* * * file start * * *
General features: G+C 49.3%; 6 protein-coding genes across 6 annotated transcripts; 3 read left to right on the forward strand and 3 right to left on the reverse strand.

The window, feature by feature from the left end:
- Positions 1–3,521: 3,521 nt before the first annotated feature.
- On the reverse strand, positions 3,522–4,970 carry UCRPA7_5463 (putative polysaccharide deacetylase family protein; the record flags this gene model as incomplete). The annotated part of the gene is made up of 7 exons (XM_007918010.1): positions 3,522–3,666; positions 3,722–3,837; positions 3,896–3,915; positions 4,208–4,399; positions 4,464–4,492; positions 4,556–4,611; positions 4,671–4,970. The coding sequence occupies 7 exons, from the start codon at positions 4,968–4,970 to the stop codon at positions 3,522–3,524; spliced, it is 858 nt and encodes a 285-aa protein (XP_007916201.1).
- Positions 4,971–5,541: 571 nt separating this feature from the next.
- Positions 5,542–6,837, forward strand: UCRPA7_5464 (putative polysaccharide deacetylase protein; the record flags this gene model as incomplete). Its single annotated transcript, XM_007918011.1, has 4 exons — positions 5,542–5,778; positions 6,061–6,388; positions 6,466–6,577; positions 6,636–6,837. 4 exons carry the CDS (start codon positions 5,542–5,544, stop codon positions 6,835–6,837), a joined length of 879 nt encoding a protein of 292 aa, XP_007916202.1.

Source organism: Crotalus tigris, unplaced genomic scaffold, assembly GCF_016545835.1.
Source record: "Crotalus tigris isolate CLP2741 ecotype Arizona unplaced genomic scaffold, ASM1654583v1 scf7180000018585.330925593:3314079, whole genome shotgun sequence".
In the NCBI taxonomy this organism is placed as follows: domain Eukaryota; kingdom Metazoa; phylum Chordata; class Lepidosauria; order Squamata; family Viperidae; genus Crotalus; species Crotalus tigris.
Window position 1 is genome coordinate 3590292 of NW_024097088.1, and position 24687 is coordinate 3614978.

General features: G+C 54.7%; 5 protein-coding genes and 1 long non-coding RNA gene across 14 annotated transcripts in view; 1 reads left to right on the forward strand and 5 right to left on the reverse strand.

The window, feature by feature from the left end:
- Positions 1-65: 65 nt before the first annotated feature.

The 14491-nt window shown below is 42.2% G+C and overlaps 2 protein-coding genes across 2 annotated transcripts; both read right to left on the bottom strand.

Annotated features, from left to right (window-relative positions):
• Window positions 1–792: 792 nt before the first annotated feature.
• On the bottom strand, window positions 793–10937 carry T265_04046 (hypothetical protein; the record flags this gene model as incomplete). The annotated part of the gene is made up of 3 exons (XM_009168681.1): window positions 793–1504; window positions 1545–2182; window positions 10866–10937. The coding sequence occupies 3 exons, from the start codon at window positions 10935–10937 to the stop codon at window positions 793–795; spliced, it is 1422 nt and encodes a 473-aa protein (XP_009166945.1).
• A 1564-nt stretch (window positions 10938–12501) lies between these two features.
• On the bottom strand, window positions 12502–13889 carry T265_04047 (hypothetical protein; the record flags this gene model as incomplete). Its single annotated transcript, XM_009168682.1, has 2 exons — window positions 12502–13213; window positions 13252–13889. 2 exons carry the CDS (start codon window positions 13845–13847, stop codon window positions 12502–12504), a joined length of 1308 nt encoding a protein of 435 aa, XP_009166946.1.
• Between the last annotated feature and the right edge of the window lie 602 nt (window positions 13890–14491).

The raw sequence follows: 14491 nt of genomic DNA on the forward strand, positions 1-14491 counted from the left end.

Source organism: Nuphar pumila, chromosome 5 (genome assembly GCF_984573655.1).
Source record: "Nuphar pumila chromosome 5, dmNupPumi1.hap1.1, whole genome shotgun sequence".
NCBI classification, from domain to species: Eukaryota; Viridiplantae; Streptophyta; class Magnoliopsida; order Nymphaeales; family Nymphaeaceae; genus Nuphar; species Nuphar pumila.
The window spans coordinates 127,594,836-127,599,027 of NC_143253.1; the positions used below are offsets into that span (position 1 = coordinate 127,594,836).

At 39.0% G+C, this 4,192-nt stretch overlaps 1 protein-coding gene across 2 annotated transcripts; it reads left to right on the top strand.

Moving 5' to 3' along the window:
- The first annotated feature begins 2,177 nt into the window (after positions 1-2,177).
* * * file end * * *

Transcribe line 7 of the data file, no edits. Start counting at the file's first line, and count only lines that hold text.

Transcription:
Source organism: Crotalus tigris, unplaced genomic scaffold, assembly GCF_016545835.1.